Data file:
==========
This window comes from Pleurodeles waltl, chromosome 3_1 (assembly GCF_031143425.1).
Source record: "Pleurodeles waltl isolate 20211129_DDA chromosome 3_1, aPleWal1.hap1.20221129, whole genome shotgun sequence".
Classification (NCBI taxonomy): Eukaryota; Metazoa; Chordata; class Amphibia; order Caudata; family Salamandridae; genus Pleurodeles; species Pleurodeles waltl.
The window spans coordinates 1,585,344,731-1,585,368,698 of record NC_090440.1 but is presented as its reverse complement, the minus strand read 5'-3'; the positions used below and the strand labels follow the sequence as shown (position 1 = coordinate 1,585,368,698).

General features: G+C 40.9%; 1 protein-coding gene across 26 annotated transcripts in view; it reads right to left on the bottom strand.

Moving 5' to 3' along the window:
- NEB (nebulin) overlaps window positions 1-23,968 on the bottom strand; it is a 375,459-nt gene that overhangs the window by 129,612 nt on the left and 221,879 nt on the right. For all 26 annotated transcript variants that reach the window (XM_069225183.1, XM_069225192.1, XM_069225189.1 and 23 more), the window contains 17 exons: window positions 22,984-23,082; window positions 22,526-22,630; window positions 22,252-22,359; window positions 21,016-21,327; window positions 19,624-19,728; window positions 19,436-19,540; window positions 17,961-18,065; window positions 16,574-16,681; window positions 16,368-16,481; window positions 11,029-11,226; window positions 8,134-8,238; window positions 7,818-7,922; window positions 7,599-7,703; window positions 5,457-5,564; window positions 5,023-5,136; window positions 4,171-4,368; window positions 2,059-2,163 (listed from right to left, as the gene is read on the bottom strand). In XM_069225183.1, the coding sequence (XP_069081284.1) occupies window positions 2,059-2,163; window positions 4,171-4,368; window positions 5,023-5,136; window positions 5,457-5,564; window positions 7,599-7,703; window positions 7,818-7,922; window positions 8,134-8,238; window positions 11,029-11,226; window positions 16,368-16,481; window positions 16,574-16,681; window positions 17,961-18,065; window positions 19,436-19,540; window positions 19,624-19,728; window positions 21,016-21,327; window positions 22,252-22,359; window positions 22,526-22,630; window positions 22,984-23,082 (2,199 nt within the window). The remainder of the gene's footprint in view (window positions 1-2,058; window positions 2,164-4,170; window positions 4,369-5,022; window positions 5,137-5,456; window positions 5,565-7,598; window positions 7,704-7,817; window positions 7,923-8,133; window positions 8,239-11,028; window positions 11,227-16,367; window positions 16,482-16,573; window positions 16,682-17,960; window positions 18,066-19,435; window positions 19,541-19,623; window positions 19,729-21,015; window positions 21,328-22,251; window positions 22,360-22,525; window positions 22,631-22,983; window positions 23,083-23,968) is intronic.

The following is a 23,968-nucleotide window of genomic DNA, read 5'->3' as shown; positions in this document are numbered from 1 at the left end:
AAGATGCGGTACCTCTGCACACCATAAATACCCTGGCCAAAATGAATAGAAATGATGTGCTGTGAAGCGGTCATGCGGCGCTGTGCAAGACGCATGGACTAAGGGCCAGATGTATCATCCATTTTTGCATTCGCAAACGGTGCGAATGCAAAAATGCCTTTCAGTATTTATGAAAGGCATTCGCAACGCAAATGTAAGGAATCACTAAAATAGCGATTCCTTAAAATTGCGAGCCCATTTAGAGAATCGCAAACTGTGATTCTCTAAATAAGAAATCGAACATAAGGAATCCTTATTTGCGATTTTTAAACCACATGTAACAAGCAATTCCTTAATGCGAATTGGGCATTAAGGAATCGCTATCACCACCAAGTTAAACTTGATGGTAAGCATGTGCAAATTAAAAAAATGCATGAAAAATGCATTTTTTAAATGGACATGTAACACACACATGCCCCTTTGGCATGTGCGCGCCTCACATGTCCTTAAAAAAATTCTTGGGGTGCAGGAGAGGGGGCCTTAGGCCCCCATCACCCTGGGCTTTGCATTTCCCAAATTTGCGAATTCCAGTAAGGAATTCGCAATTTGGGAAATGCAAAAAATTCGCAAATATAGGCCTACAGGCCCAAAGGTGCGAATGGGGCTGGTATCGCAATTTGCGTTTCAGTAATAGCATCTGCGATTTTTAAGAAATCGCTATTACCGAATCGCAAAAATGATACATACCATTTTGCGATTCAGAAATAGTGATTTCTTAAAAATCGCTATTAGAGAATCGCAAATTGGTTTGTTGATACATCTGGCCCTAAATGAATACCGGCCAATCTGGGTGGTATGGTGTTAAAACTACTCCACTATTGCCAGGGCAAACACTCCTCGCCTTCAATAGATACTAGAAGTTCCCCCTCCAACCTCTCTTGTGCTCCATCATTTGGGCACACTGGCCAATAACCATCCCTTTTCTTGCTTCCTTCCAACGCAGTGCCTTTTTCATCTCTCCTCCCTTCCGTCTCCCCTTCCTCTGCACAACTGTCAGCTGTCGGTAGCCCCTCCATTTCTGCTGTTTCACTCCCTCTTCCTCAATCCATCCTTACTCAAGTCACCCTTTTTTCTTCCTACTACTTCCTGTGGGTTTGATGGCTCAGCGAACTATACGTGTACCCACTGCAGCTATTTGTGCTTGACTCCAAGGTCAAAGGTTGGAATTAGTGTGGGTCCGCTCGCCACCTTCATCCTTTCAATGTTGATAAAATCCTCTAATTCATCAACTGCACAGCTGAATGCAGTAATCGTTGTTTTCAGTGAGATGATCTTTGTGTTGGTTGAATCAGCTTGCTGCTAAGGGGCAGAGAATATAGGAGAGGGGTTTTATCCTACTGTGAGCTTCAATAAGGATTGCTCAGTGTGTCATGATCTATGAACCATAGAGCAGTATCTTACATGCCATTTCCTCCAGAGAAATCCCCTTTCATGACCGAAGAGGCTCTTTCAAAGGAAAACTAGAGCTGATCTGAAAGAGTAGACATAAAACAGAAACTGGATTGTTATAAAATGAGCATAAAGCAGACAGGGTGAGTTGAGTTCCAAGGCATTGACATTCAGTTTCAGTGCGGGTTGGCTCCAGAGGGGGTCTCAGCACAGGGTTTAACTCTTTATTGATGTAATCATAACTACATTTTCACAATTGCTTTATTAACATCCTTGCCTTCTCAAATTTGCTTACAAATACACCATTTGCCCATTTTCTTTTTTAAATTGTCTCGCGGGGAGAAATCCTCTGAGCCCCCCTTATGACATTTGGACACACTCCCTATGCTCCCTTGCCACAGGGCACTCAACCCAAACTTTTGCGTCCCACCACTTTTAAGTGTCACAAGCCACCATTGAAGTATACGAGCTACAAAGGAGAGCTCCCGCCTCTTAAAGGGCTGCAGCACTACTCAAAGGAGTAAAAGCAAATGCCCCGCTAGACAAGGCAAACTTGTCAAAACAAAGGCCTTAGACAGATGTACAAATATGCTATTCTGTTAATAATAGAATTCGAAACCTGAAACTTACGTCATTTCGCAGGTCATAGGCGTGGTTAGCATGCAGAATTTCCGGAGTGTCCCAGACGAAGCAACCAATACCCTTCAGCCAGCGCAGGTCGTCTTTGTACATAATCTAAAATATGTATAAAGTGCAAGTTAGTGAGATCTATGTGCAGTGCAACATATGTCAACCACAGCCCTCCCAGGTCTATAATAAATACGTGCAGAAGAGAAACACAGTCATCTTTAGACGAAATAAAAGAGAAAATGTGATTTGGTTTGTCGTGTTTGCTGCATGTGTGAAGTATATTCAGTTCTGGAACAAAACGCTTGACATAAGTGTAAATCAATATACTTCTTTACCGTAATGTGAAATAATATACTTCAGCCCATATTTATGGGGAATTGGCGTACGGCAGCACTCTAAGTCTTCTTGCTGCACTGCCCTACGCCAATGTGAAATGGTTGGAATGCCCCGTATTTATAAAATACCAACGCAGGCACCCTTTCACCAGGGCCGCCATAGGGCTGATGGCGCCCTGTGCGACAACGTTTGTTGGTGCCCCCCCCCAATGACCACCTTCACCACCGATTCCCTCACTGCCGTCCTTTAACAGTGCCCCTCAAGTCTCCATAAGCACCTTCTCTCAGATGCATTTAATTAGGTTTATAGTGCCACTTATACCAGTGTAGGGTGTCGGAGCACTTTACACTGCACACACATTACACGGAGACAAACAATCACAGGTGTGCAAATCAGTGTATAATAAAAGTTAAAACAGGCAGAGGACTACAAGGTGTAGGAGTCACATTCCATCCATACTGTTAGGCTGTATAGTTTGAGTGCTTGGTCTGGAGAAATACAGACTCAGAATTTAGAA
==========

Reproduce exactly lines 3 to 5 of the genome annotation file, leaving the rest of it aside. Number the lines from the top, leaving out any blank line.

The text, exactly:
Classification (NCBI taxonomy): Eukaryota; Metazoa; Chordata; class Amphibia; order Caudata; family Salamandridae; genus Pleurodeles; species Pleurodeles waltl.
The window spans coordinates 1,585,344,731-1,585,368,698 of record NC_090440.1 but is presented as its reverse complement, the minus strand read 5'-3'; the positions used below and the strand labels follow the sequence as shown (position 1 = coordinate 1,585,368,698).

General features: G+C 40.9%; 1 protein-coding gene across 26 annotated transcripts in view; it reads right to left on the bottom strand.